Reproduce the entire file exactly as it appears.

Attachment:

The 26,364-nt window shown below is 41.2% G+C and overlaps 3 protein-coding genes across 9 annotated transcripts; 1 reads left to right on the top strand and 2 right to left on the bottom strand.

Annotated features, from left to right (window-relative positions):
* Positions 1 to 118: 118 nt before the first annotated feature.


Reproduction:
The 26,364-nt window shown below is 41.2% G+C and overlaps 3 protein-coding genes across 9 annotated transcripts; 1 reads left to right on the top strand and 2 right to left on the bottom strand.

Annotated features, from left to right (window-relative positions):
* Positions 1 to 118: 118 nt before the first annotated feature.